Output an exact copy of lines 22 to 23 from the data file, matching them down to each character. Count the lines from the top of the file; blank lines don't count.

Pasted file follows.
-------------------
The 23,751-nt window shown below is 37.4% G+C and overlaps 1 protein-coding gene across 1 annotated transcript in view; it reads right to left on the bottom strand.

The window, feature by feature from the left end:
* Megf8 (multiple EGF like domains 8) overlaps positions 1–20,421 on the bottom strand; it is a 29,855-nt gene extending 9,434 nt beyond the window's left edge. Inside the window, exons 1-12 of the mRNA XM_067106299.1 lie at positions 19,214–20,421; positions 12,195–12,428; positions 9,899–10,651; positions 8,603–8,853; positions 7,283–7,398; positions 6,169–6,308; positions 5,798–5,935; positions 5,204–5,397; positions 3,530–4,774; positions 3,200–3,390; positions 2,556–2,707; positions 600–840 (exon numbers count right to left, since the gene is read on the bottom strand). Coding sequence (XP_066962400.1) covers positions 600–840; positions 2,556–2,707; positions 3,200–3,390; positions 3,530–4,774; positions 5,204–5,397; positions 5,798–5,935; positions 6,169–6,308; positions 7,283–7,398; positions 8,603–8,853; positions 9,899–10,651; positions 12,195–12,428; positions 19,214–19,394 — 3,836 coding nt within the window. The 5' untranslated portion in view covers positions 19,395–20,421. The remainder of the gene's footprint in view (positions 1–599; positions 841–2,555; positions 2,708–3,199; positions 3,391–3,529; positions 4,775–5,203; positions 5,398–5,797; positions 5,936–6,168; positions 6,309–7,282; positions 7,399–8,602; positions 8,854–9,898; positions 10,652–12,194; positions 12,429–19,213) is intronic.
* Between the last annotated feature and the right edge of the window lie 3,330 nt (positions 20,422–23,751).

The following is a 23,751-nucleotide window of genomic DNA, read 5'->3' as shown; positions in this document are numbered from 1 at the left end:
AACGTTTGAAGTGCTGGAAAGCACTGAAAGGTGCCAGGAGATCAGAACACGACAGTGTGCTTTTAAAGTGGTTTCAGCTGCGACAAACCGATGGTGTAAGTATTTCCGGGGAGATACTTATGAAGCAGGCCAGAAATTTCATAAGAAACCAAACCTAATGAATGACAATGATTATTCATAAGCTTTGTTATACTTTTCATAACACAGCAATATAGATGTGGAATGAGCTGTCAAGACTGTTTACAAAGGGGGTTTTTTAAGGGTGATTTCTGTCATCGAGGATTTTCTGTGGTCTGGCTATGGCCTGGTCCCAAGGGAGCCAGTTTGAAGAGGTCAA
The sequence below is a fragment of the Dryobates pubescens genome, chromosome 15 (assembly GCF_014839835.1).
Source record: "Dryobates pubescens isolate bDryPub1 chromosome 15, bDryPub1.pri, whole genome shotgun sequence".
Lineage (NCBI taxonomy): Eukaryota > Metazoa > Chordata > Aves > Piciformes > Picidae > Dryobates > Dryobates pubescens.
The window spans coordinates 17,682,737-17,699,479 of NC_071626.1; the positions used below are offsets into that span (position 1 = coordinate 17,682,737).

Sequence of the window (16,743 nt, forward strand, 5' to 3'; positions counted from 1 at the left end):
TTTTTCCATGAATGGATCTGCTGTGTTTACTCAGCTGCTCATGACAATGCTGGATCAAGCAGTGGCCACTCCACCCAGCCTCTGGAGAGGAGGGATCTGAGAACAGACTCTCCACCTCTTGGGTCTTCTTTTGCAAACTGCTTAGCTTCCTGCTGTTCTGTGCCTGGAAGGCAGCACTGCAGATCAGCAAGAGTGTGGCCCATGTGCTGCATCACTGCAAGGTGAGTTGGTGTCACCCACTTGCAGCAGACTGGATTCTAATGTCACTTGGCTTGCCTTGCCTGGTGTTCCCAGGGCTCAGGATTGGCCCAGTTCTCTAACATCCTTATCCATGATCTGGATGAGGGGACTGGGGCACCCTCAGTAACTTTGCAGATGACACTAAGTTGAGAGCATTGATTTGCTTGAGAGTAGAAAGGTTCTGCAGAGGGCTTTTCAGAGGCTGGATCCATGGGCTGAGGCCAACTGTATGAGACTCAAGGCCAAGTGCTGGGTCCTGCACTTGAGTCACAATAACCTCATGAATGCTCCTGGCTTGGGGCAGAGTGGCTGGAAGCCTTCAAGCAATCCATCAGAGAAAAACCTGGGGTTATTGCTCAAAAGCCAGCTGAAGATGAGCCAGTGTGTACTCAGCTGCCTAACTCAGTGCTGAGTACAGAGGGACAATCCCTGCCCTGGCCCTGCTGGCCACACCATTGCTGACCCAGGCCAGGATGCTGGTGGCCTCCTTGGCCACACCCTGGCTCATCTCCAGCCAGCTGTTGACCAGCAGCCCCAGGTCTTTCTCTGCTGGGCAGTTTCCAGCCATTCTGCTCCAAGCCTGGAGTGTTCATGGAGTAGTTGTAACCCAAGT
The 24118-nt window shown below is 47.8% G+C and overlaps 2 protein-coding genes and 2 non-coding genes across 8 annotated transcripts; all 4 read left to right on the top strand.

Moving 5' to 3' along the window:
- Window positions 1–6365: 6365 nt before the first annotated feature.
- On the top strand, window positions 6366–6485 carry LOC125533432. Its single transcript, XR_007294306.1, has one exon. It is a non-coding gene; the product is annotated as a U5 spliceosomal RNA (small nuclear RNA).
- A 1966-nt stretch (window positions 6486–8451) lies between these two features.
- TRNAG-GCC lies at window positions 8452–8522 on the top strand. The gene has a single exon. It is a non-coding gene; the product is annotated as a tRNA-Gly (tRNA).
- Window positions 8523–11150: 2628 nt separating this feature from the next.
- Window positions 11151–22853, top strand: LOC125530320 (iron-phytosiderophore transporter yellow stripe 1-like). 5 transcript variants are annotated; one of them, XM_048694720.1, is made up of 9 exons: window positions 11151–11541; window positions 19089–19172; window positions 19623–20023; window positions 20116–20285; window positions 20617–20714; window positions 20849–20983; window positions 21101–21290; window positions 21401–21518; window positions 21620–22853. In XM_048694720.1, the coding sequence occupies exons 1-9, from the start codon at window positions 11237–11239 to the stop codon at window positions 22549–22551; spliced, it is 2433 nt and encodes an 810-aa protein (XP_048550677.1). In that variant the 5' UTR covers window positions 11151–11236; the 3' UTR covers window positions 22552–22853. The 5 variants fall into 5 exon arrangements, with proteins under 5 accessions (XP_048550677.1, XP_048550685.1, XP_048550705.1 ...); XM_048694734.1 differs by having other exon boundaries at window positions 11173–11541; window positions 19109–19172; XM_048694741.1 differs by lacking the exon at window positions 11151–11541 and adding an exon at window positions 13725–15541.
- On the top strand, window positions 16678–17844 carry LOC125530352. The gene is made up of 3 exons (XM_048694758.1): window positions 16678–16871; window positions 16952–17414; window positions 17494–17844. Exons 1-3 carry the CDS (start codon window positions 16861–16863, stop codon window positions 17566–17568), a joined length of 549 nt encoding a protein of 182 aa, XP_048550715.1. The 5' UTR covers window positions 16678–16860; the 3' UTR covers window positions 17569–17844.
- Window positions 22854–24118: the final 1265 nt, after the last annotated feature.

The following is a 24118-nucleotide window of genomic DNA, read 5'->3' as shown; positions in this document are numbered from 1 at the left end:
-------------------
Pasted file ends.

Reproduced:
- Window positions 22854–24118: the final 1265 nt, after the last annotated feature.

The following is a 24118-nucleotide window of genomic DNA, read 5'->3' as shown; positions in this document are numbered from 1 at the left end: